Gina Beavers, Before and After, 2015, acrylic and wood on canvas on panel with painted wood frame, 79 x 79 cm. Courtesy Pratt Institute, New York
A New Subjectivity: Figurative Painting after 2000, Pratt Manhattan Gallery, through 12 April
Rising from the ashes of the so-called Zombie Formalism, the works of such individuals as Jackie Gendal, Katherine Bernhardt, Katherine Bradford, Gina Beavers, Liz Markus, and Rose Wylie have spearheaded compelling new forms of figure painting in recent years. Curated by painter and critic Jason Stopa, A New Subjectivity: Figurative Painting after 2000 brings together works by these six individuals to hypothesise that this new painting is fundamentally performative, harkening back to various early twentieth-century Expressionisms while incorporating contemporary narratives about who we purport to be. Bold, quirky, and art-historically savvy, the diverse modes of figuration in A New Subjectivity project a palpable and convincing sense of harmony.
Kader Attia, Reason's Oxymorons, 2015, 18 films and installation of cubicles, 140 x 666 x 1189 cm. Photo: Max Yawney. Courtesy the Artist and Lehmann Maupin, New York and Hong Kong
Kader Attia: Reason's Oxymorons, Lehmann Maupin, through 4 March
For those of us art workers who might wish to obscure our less-than-glamorous nine-to-fives, Kader Attia’s installation at Lehmann Maupin, Reason’s Oxymorons, creates a familiar dystopia. There’s a sea of cubicles, sure, but this corporate grey environment, with eighteen sets of desks, monitors, office chairs, and headphones cedes to deeper content, especially for those of us who yearn for sophisticated research-based practices. Attia offers us a video library of eighteen interviews conducted with psychiatrists, patients, and philosophers, who together make clear the trauma of colonialism and western hegemony on the personal and cultural psyche, as well as the ongoing path to wellbeing.
Anoka Faruqee, 2016P-02 (Circle), 2016, acrylic on linen on panel, 114 x 114 cm. Courtesy the artist and Koenig and Clinton, New York
Anoka Faruqee: Rainbows and Bruises, Koenig and Clinton, through 8 April
Unabashedly formal, Anoka Farquee’s erudite paintings dazzle in their prismatic opticality. Faruqee applies and scrapes multiple, carefully computed layers of paint on linen-covered panels that result in ‘rainbows’ and ‘bruises’, as the show title suggests. The sheer radiance of these paintings, occasionally marred by the minor surface ‘bruise’, demonstrates a rarely seen technical understanding of paint and what it can become. Faruqee’s uncanny visual noise and Technicolor distortion mesmerises, all the while simultaneously resisting and surrendering to the painting’s inevitable afterlife as a photographic image.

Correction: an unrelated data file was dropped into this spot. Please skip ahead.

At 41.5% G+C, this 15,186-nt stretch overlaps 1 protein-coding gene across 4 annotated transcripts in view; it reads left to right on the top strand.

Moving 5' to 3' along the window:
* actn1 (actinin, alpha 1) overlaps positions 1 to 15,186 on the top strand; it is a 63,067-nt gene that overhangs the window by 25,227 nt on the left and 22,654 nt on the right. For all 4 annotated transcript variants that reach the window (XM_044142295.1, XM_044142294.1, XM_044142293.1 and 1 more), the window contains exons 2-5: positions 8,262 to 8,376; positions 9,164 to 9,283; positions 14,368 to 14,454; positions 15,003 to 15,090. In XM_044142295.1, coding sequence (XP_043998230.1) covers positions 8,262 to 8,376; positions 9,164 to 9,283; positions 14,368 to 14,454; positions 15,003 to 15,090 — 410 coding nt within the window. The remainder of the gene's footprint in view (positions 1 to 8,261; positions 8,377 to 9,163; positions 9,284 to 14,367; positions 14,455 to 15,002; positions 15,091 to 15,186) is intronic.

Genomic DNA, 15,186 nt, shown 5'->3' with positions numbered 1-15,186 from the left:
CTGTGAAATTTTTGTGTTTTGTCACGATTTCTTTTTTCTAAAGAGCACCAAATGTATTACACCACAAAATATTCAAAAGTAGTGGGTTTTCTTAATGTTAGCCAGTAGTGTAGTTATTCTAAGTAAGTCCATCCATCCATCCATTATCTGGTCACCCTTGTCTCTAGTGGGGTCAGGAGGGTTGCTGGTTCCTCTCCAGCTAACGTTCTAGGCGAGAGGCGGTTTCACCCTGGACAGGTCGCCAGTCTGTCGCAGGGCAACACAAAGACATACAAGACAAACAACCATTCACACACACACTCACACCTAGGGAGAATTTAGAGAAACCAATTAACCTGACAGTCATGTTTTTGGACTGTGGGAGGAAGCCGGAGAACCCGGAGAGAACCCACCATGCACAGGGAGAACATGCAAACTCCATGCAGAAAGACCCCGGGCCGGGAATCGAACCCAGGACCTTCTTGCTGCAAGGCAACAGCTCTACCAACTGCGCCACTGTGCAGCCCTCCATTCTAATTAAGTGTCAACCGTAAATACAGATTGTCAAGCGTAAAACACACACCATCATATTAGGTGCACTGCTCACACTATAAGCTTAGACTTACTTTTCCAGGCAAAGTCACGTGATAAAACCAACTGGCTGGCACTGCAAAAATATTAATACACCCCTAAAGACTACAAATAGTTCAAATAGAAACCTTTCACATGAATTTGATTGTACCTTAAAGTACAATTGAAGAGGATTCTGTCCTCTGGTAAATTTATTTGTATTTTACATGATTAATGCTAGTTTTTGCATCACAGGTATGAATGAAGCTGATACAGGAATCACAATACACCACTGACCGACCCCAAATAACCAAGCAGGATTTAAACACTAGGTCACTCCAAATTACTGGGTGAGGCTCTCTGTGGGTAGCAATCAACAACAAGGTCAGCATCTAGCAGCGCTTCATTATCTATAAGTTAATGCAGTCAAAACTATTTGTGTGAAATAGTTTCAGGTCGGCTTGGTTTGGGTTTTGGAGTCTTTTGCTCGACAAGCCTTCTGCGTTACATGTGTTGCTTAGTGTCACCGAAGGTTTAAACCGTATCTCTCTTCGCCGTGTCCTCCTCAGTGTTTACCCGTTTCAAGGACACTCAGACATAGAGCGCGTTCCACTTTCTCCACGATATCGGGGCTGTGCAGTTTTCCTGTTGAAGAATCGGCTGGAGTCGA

Leonhard Hurzlmeier, Robber Baroness, 2016–17, oil on canvas, 160 x 120 cm. Courtesy the artist and Rachel Uffner, New York
Leonhard Hurzlmeier: All New Women, Rachel Uffner, through 23 April
in his first solo exhibition in the United States, Leonhard Hurzlmeier furthers his trademark oeuvre, characterised by abstracted women, flat and geometricised. The Munich-based artist‘s endearing portraits invoke modernism’s best graphic posters, as well as the likes of Picasso and Malevich. The simplicity of Hurzlmeier’s style is alluring. A particularly notable painting is Drunken Beach Queen (2016–17) in which a nude woman reclines with a martini in hand, while a cubist-looking breast (or ear) levitates beside her head. Her hair cascades over her shoulder, falling down her body to create the beach on which she rests.
Sojourner Truth Parsons, Perfume on the Sun, 2017, canvas, acrylic, flashe, glue, 183 x 183 cm. Courtesy 11R Gallery, New York
Sojourner Truth Parsons, Sean Steadman, Veronika Pausova, 11R, through 26 March
Eschewing lofty curatorial pretensions, 11R presents a group show of three young painters who simply belong together. Steadman’s abstractions collage thickly layered oil, smooth flourishes, and paper with a smattering of starbursts throughout. Parsons’s massive and splashy scene of two friendly dogs with bright pink tongues commands serious presence amid the show’s suite of relatively small works. Pausova stands out, with her playful paintings that depict mysterious scenes in which highly rendered spiders, tetras, and tulips float in colourful geometric fields.
Published online on 3 March 2017